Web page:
The termination of the Keystone Centre’s 12-year catering contract with Canad Inns will provide some much-needed choices at Brandon’s premier agricultural and convention venue.
It also serves as another reversal of what was previously deemed as a good deal for the Keystone Centre by the Dave Burgess administration.
As the Sun reported on Saturday, the contract that was in place between the two entities allowed for the Keystone Centre to end the agreement by giving 30 days notice and by paying a termination fee.
Keystone Centre chairman John Macialek would not reveal how much the Keystone Centre paid to get out of the catering project, but he noted that the centre could likely make enough in the first year of catering to override the cost of paying the termination fee.
Perennially in the red for much of its existence, the Keystone Centre has been continuously looking for ways to boost revenues, including the recent sales of naming rights for the Agricultural Centre of Excellence and its main arena, which garnered nearly $1.5 million in total.
The big question here is viability — will this move help put the Keystone Centre on more stable financial footing? Ironically, the original deal to outsource catering was touted as a sure way to do just that.
In 2003, it was estimated that the Keystone’s own banquet catering service brought in roughly $600,000 in sales annually.
When the Keystone Centre, the city and Canad Inns finally inked a deal for the construction of a 13-floor hotel in Brandon in 2005, the new kitchen at Canad Inns was to take over the catering at the Keystone for a 12-year term, while giving the Keystone a 12 per cent cut of its sales.
By taking over catering, the new hotel was supposed to help eliminate the centre’s kitchen costs and the new facility would help attract bigger events and put a fresh look on a tired facility.
The original deal also called for Canad Inns to pay an annual rent of $190,000 for the first five years and an annual property tax commitment of an estimated $225,000.
At the time, former mayor Dave Burgess was one of the most outspoken advocates for Canad Inns’ proposal. It was his hope that the deal would help the centre become self-sufficient down the road.
“That will allow the Keystone to have a solid, long-term financial plan and a continuous flow of support so they can make long-term financial decisions,” Burgess said in 2003, before the council made its final vote on the deal.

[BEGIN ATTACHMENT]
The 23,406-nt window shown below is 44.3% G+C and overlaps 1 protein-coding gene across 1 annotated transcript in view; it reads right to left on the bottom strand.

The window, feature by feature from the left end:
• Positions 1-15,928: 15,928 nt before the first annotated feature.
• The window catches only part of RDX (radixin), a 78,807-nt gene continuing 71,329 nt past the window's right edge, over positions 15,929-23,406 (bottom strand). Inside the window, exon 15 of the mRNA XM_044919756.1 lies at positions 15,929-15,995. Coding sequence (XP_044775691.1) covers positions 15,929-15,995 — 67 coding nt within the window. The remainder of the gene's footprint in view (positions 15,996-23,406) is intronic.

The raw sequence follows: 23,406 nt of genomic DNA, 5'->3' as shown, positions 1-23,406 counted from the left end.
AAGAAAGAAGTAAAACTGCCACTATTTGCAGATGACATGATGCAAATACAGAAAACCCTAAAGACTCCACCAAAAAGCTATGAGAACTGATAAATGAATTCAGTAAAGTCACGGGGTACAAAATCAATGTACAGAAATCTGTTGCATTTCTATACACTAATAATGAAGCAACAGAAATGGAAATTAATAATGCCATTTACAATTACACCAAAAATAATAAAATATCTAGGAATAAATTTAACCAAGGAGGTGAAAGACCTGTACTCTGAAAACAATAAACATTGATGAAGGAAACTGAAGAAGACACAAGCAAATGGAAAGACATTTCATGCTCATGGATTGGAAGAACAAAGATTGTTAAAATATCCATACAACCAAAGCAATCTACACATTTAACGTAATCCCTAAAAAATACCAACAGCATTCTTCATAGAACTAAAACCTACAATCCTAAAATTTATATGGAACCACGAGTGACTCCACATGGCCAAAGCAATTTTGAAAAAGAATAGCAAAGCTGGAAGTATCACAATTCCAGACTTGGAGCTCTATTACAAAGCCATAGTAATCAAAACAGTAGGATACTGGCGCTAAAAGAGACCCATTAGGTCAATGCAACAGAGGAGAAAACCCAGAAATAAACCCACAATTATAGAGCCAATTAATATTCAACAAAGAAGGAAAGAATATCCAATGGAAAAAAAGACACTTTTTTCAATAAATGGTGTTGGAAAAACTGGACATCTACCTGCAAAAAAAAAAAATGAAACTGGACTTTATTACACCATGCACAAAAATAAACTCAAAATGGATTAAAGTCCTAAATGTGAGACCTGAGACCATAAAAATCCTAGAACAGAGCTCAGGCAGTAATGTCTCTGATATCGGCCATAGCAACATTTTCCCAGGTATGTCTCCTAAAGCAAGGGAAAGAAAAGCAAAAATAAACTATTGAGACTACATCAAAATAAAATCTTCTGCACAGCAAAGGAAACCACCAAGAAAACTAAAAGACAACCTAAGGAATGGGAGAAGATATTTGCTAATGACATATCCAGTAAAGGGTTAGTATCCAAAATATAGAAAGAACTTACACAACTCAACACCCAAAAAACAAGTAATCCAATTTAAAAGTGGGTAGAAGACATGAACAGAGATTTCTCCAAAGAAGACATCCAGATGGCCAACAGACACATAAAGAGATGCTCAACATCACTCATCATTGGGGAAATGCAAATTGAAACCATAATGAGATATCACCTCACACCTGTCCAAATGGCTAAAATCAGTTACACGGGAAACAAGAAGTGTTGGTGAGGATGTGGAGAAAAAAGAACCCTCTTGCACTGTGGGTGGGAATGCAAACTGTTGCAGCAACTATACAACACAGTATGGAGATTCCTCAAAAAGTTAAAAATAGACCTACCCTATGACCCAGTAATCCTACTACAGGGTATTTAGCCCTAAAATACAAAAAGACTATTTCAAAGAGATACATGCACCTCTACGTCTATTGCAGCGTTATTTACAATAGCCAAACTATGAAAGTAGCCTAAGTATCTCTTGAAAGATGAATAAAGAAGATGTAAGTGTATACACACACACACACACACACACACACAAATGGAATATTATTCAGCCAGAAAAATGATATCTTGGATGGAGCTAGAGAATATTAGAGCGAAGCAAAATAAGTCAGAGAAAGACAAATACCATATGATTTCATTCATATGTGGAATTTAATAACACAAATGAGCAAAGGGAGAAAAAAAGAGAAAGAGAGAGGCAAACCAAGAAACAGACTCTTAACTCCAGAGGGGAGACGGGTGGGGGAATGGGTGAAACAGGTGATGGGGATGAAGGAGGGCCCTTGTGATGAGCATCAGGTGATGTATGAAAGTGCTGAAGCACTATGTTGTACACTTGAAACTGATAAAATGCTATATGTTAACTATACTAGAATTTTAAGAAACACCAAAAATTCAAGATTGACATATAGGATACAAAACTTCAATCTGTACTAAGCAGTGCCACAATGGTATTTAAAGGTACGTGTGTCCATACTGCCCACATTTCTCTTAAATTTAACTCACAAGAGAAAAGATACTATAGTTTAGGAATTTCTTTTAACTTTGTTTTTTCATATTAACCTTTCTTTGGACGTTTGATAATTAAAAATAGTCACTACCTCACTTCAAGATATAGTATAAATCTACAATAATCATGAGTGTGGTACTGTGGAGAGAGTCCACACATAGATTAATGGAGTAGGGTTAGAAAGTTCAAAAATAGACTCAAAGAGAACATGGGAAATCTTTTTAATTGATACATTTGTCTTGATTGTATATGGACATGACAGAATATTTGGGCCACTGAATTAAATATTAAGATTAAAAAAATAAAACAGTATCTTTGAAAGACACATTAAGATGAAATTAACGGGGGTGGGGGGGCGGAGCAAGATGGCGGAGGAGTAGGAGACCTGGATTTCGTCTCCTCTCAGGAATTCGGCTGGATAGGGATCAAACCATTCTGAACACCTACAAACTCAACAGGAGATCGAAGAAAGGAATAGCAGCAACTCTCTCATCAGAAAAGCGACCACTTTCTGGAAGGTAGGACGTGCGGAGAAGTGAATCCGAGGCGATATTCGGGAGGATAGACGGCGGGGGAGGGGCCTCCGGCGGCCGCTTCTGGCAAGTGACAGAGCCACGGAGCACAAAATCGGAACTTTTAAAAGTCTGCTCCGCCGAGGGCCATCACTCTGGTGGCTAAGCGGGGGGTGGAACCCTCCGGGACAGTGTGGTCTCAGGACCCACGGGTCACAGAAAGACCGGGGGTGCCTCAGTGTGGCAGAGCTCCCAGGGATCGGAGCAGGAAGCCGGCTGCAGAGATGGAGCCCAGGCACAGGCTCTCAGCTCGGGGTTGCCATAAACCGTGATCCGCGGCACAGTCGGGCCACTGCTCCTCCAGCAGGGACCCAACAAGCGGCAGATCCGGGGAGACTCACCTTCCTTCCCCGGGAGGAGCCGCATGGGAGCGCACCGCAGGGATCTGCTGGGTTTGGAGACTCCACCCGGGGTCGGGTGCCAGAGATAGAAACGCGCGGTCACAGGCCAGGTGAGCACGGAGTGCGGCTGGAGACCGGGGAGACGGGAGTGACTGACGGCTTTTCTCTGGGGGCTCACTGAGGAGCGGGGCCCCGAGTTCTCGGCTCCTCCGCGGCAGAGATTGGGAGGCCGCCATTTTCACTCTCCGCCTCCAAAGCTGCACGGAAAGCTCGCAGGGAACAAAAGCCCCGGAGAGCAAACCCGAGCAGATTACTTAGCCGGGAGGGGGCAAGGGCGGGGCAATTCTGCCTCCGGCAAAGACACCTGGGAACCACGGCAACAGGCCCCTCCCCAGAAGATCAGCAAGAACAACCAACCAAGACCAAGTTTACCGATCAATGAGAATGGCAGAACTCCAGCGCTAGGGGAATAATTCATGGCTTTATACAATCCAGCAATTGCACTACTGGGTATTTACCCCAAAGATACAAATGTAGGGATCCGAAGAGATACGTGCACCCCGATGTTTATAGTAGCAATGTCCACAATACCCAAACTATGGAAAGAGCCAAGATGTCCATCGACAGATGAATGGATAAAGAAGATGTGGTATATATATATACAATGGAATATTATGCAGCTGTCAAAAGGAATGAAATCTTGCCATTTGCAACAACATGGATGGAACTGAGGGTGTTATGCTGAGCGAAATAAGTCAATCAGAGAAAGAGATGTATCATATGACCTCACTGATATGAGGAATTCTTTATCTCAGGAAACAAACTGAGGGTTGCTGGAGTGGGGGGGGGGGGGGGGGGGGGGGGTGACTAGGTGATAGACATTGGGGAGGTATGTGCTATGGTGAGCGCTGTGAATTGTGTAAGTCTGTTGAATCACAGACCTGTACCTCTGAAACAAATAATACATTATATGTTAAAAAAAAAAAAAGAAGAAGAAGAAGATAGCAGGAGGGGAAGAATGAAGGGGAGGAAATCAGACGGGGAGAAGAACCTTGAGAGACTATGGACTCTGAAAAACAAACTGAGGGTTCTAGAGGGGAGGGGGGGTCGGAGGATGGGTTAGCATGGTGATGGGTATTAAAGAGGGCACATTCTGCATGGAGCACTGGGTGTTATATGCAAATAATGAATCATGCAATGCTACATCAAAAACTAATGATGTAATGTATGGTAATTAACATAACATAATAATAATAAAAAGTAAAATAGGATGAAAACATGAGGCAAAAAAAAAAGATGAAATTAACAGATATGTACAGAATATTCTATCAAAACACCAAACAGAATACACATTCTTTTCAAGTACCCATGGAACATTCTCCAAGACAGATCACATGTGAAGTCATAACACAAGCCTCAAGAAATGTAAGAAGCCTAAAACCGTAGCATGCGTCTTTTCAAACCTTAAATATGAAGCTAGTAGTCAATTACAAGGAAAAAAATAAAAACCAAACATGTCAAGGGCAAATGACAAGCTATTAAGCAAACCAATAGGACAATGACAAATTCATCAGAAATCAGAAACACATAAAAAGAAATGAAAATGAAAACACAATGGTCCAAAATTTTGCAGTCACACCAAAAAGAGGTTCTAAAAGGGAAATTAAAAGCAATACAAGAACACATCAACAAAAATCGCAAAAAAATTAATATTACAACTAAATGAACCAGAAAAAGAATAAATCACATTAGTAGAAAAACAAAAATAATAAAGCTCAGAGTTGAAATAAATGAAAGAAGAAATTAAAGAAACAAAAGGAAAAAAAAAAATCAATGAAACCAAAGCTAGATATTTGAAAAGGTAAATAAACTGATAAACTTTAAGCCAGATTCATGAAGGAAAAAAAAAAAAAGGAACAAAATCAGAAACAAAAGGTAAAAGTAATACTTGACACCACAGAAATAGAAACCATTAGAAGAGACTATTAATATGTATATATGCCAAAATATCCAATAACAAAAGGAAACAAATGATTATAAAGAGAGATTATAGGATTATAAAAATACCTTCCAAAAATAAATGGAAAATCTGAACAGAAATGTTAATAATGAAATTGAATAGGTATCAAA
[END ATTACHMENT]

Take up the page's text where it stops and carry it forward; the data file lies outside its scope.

But as former Sun reporter Rod Nickel wrote in a June 2002 paper, it wasn’t completely clear how contracting out catering would affect the centre’s bottom line.
And there were to be other significant obstacles down the road that would serve to further weaken the Keystone financially.
In 2007, the city and Keystone Centre were forced to refund more than $250,000 to Canad Inns after the hotel chain successfully appealed to have the assessed value of its Brandon property reduced.
The Municipal Board of Manitoba ruled that the hotel should be valued at $11.2 million for 2006 as opposed to the original assessment of $13.8 million. As well, the 2005 assessment was also reduced from $12.5 million to $10.1 million. That meant the city and therefore the Keystone Centre was to receive significantly less in future property taxes.
The Sun later reported in 2010, the 2008 provincial reassessment forced a drop in tax revenue funnelled from the city to the Keystone Centre from $188,000 to $164,000.
And like every aging building, the Keystone Centre has had a difficult time keeping up with repair bills as there are millions of dollars in required renovations to make up.
So when the Keystone sought to revisit its catering contract with Canad Inns this year, Macialek said they had been working on the details to determine whether cancelling the contract was a viable business decision, especially as he noted the termination fee was quite substantial.
“It’s a very significant amount but it was a business decision and a great one to make,” he said. “For our bottom line, it will be a positive impact for our future.”
And so the Keystone will get back into the catering business, hiring chefs, renovating its old kitchen space and planning new menus. No doubt this will be a good thing for several community events, including groups like the Lieutenant Governor’s Winter Festival, which will appreciate the choices that will be available come Aug. 1.
While we can’t say whether this will provide a better revenue source for the Keystone — only time will tell that — we are certain about one thing.
The prior arrangement didn’t live up to the hype.
Republished from the Brandon Sun print edition July 2, 2012